Are Health Communicators getting a “Bad Rap” on H1N1

Sometimes I wonder if public sector health marketers are being made to look like a bunch of incompetents ( “keystone cops “). H1N1 communications, at least in Canada, has been an unmitigated disaster and the big question mark is why is this happening? Many of the public health communicators I have had the opportunity to work with over 25 years are the best communicators you will ever meet. They are extremely professional, very experienced and are excellent communicators. Add to this that public health departments across Canada at all levels of government have been planning for this pandemic for close to three years. How with all this experience and planning can we have one of the worst communication screw-ups in the history of the public sector?

H1N1 pic

Was it a coordination problem? Do we have too many levels of government involved in public health who speak a different language… is this our “Tower of Babel’?  Did the public health administrators responsible for H1N1 overrule communication advice from their communications people.  Did the political folks at all levels of government get involved in and refuse to take advice from their communication experts in public health? This will not be the first time this has happened. Did the media overplay the H1N1 story and panic Canadians unnecessarily? Did the original pandemic communications  plans and strategies get overtaken by panicked officials who over reacted to the situation?

Did the local public health administrators underestimate the potential for a larger population wanting the vaccine , even if they were not in the priority group? ( I won’t go into hockey players and people with money jumping the queue.).

 

H1N1 3

 

Understandably a mass vaccination of this type has never happened in anyone’s lifetime. The closest comparator is the polio epidemic in the 1950s where schools were the chief locations for inoculation. The target groups were school-age children not the general population. This  was a relatively easy task compared to H1N1.  However, there’s a lesson to be learned from polio inoculation… implementation was highly decentralized. Today, people are being funneled into too few spots as in a traffic jam when the on-ramps feed into a narrower highway. Where were the computer-modelers and experts  when we needed them?

 

H1N1 2

Some people suggested that the military should have taken over this operation as they are renown for handling crisis with precision and more important they have a chain of command. Yes a “chain of command” is that what’s missing in public health? Did it occur to us that maybe Canada with its layers of bureaucracy  is  not set up for managing crisis and emergencies.

Our Auditor General states in her most recent report that the federal government  has not moved quickly enough to get ready for pandemics, natural disasters and terrorist attacks that can cause major damage to the country.  She states that  the government still reacts to matters such as the H1N1 pandemic or major blackouts on a “case-by-case basis,” eight years after the Sept. 11 terrorist attacks in the United States highlighted the need to prepare for emergencies. She states the Department of Public Safety, created in 2003 to co-ordinate how different branches of the federal government work together in emergencies, has not carved out the appropriate leadership role.”Canada needs to have a planned and coordinated approach in place so that federal, provincial and municipal agencies know what part they will play in managing a crisis. AMEN!!!

A report of the National Advisory Committee on SARS and Public Health October 2003 in response to  the circumstances surrounding the outbreak of Severe Acute Respiratory Syndrome [SARS] provided a “third party assessment of current public health efforts and lessons learned for ongoing and future infectious disease control.”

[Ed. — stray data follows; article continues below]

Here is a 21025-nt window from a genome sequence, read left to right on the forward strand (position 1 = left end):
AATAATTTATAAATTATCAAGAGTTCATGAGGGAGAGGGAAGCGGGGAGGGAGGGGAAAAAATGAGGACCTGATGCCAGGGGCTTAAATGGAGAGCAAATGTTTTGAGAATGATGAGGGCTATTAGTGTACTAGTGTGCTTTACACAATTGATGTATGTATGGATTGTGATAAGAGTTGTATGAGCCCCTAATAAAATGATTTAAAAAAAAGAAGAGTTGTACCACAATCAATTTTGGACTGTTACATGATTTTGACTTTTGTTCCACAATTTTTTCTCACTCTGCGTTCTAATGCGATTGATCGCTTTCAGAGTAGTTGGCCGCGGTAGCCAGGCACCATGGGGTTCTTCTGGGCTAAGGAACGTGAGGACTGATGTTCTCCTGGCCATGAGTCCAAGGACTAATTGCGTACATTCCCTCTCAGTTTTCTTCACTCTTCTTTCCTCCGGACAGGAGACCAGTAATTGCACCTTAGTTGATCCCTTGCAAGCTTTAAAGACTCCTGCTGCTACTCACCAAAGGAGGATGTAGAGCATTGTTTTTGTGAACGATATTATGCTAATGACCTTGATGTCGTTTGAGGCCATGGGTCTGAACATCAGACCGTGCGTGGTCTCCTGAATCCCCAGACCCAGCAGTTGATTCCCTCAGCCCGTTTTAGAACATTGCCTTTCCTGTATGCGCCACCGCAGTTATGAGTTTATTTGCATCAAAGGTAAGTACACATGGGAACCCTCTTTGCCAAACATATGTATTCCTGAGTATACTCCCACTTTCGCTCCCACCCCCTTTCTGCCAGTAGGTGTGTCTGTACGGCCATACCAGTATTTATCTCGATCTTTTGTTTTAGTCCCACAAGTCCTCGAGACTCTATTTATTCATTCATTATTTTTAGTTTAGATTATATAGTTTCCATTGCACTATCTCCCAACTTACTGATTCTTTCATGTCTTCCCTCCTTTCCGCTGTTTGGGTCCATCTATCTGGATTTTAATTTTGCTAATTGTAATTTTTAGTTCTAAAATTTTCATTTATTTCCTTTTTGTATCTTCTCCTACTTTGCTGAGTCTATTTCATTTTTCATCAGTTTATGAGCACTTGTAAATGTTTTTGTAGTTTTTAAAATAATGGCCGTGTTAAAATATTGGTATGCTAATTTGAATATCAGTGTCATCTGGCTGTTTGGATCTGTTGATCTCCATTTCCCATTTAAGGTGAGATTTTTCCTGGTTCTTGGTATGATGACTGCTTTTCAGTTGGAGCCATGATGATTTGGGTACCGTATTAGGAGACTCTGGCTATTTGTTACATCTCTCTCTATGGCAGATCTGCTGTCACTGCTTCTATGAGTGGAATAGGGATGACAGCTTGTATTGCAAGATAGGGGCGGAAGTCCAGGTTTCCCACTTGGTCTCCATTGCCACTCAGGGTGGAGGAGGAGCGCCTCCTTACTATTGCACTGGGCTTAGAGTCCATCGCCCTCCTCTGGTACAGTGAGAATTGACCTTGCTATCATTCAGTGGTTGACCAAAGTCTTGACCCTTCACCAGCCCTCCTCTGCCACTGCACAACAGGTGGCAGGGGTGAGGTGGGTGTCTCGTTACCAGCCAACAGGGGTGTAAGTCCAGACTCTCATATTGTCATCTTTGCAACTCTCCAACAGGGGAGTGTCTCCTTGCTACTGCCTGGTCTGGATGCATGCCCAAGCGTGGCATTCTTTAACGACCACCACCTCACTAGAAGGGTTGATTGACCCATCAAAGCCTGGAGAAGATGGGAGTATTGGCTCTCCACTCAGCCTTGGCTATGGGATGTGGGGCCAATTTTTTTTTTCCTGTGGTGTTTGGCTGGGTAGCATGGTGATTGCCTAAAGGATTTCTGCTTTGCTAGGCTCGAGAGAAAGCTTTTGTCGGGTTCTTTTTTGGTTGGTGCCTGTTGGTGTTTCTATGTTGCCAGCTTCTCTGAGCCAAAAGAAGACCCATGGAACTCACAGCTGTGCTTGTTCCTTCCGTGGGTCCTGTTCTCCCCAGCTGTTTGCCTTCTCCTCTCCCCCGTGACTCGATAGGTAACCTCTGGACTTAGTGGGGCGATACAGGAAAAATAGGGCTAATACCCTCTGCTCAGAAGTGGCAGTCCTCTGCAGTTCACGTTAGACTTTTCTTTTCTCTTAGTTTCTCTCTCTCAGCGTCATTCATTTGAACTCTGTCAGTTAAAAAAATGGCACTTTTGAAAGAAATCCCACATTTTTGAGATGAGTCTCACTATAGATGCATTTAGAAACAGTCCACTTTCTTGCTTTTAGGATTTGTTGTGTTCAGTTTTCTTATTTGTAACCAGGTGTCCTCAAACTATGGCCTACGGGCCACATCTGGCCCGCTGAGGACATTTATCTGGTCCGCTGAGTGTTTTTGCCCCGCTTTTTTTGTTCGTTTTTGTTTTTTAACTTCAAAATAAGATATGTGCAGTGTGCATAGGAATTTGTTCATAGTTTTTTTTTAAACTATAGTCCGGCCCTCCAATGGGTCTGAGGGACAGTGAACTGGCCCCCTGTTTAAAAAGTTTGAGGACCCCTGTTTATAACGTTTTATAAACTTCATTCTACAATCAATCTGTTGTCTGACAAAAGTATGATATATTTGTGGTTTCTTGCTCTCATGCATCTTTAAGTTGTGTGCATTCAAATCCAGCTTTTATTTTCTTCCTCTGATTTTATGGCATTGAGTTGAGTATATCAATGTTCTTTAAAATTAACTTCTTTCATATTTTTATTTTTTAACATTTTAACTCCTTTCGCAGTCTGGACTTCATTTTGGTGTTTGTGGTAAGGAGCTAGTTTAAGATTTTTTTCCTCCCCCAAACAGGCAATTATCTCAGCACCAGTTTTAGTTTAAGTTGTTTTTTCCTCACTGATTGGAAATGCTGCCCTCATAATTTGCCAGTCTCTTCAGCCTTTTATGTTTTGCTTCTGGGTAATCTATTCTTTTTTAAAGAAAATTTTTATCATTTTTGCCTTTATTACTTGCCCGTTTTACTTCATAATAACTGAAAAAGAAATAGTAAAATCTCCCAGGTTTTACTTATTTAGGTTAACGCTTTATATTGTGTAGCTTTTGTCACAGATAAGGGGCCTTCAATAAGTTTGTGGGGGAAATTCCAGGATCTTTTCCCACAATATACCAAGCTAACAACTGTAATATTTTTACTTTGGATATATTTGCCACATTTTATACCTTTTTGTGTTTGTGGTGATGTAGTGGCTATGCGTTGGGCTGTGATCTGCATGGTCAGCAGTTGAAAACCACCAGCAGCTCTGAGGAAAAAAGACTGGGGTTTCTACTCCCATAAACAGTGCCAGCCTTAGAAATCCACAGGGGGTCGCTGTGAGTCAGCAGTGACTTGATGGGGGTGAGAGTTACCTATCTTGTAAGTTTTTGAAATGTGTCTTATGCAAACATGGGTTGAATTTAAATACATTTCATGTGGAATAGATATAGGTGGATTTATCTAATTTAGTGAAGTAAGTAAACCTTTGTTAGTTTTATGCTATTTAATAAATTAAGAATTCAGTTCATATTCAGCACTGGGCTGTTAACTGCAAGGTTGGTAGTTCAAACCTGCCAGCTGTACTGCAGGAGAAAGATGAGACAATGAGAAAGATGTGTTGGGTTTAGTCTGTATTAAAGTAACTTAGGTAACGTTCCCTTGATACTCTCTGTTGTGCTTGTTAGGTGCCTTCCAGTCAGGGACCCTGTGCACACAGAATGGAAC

Here is what the report  said 6 years ago:

“The Committee sees an urgent requirement for multijurisdictional planning to create integrated protocols for outbreak management, followed by training exercises to test the protocols and assure a high degree of preparedness to manage outbreaks ( That’s a mouthful). The SARS experience highlights the need to mobilize selected groups of skilled personnel into epidemic response teams . Last, the Committee determined that neither Health Canada nor most jurisdictions and institutions have developed sophisticated frameworks for risk communication during a public health crisis. The CDC has a comprehensive crisis communications training program that, in our view, bears close study and early adaptation by Canadian governments and institutions.

A key requirement for dealing successfully with future public health crises is a truly collaborative framework and ethos among different levels of government. The rules and norms for a seamless public health system must be sorted out with a shared commitment to protecting and promoting the health of Canadians. Systems-based thinking and coordination of activity in a carefully planned infrastructure are integral in public health because of its population-wide and preventive focus. They are also essential if we are to be effective in managing public health emergencies. Indeed, Canada’s ability to contain an outbreak is only as strong as the weakest jurisdiction in the chain of P/T public health systems. Infectious diseases are an essential piece of the public health puzzle, but cannot be addressed in isolation, particularly since in local health units, the same personnel tend to respond to both infectious and non-infectious threats to community health. The Committee has accordingly recommended strategies that will reinforce all levels of the public health system as well as integrate the components more fully with each other.

So after the SARS epidemic and a significant  report with many recommendations, did we learn anything? Keep in mind that this report was responsible for the creating of the Public Health Agency of Canada.

As usual I would love to hear from readers of this blog.

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H1N1… an example of how not to do effective health communications

As someone who spent a quarter century in the health communications and social marketing field, I am flabbergasted on how ineffective the communications coming out of health authorities is on H1N1 /Swine flu.

One thing seems clear and that is the compelling need for reliable information, to understand the risks this virus presents, what to do about it and who to go to for help and advice.